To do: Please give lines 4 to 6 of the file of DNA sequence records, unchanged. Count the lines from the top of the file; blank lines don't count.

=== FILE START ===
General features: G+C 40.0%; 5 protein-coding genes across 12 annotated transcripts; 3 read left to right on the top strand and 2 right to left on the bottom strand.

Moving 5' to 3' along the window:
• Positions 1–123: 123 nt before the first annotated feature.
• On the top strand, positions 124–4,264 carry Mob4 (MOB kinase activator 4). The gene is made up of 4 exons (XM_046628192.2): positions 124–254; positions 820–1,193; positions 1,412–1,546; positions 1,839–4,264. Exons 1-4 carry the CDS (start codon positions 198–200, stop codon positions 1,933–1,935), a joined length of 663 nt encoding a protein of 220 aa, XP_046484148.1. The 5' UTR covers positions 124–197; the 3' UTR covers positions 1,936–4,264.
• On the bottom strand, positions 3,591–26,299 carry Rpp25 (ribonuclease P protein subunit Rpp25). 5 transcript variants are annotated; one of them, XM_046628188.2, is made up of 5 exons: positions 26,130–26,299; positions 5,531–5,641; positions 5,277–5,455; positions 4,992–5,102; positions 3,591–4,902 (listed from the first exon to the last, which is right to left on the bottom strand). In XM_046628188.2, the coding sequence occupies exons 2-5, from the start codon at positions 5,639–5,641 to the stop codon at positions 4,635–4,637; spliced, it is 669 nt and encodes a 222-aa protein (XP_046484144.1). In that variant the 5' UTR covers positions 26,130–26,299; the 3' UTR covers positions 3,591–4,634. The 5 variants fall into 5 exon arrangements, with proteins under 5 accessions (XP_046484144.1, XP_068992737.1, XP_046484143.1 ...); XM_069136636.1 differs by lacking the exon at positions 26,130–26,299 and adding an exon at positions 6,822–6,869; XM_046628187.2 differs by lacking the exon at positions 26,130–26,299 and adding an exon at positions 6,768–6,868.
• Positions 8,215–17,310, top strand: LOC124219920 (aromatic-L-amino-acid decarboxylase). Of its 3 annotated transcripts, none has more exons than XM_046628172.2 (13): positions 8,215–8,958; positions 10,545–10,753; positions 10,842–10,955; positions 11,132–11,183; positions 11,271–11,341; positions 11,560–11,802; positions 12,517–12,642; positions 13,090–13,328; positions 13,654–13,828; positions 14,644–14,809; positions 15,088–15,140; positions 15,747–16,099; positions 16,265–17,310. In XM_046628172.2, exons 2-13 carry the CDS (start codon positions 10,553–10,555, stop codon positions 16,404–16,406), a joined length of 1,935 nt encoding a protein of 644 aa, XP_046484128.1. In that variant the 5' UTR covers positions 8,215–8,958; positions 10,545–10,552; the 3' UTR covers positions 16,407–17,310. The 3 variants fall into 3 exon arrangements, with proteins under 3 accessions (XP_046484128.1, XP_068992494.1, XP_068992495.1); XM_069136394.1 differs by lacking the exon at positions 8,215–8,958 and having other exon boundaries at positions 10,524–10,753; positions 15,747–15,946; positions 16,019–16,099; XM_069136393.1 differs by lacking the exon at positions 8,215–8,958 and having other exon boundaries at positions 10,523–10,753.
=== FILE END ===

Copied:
• On the top strand, positions 124–4,264 carry Mob4 (MOB kinase activator 4). The gene is made up of 4 exons (XM_046628192.2): positions 124–254; positions 820–1,193; positions 1,412–1,546; positions 1,839–4,264. Exons 1-4 carry the CDS (start codon positions 198–200, stop codon positions 1,933–1,935), a joined length of 663 nt encoding a protein of 220 aa, XP_046484148.1. The 5' UTR covers positions 124–197; the 3' UTR covers positions 1,936–4,264.
• On the bottom strand, positions 3,591–26,299 carry Rpp25 (ribonuclease P protein subunit Rpp25). 5 transcript variants are annotated; one of them, XM_046628188.2, is made up of 5 exons: positions 26,130–26,299; positions 5,531–5,641; positions 5,277–5,455; positions 4,992–5,102; positions 3,591–4,902 (listed from the first exon to the last, which is right to left on the bottom strand). In XM_046628188.2, the coding sequence occupies exons 2-5, from the start codon at positions 5,639–5,641 to the stop codon at positions 4,635–4,637; spliced, it is 669 nt and encodes a 222-aa protein (XP_046484144.1). In that variant the 5' UTR covers positions 26,130–26,299; the 3' UTR covers positions 3,591–4,634. The 5 variants fall into 5 exon arrangements, with proteins under 5 accessions (XP_046484144.1, XP_068992737.1, XP_046484143.1 ...); XM_069136636.1 differs by lacking the exon at positions 26,130–26,299 and adding an exon at positions 6,822–6,869; XM_046628187.2 differs by lacking the exon at positions 26,130–26,299 and adding an exon at positions 6,768–6,868.
• Positions 8,215–17,310, top strand: LOC124219920 (aromatic-L-amino-acid decarboxylase). Of its 3 annotated transcripts, none has more exons than XM_046628172.2 (13): positions 8,215–8,958; positions 10,545–10,753; positions 10,842–10,955; positions 11,132–11,183; positions 11,271–11,341; positions 11,560–11,802; positions 12,517–12,642; positions 13,090–13,328; positions 13,654–13,828; positions 14,644–14,809; positions 15,088–15,140; positions 15,747–16,099; positions 16,265–17,310. In XM_046628172.2, exons 2-13 carry the CDS (start codon positions 10,553–10,555, stop codon positions 16,404–16,406), a joined length of 1,935 nt encoding a protein of 644 aa, XP_046484128.1. In that variant the 5' UTR covers positions 8,215–8,958; positions 10,545–10,552; the 3' UTR covers positions 16,407–17,310. The 3 variants fall into 3 exon arrangements, with proteins under 3 accessions (XP_046484128.1, XP_068992494.1, XP_068992495.1); XM_069136394.1 differs by lacking the exon at positions 8,215–8,958 and having other exon boundaries at positions 10,524–10,753; positions 15,747–15,946; positions 16,019–16,099; XM_069136393.1 differs by lacking the exon at positions 8,215–8,958 and having other exon boundaries at positions 10,523–10,753.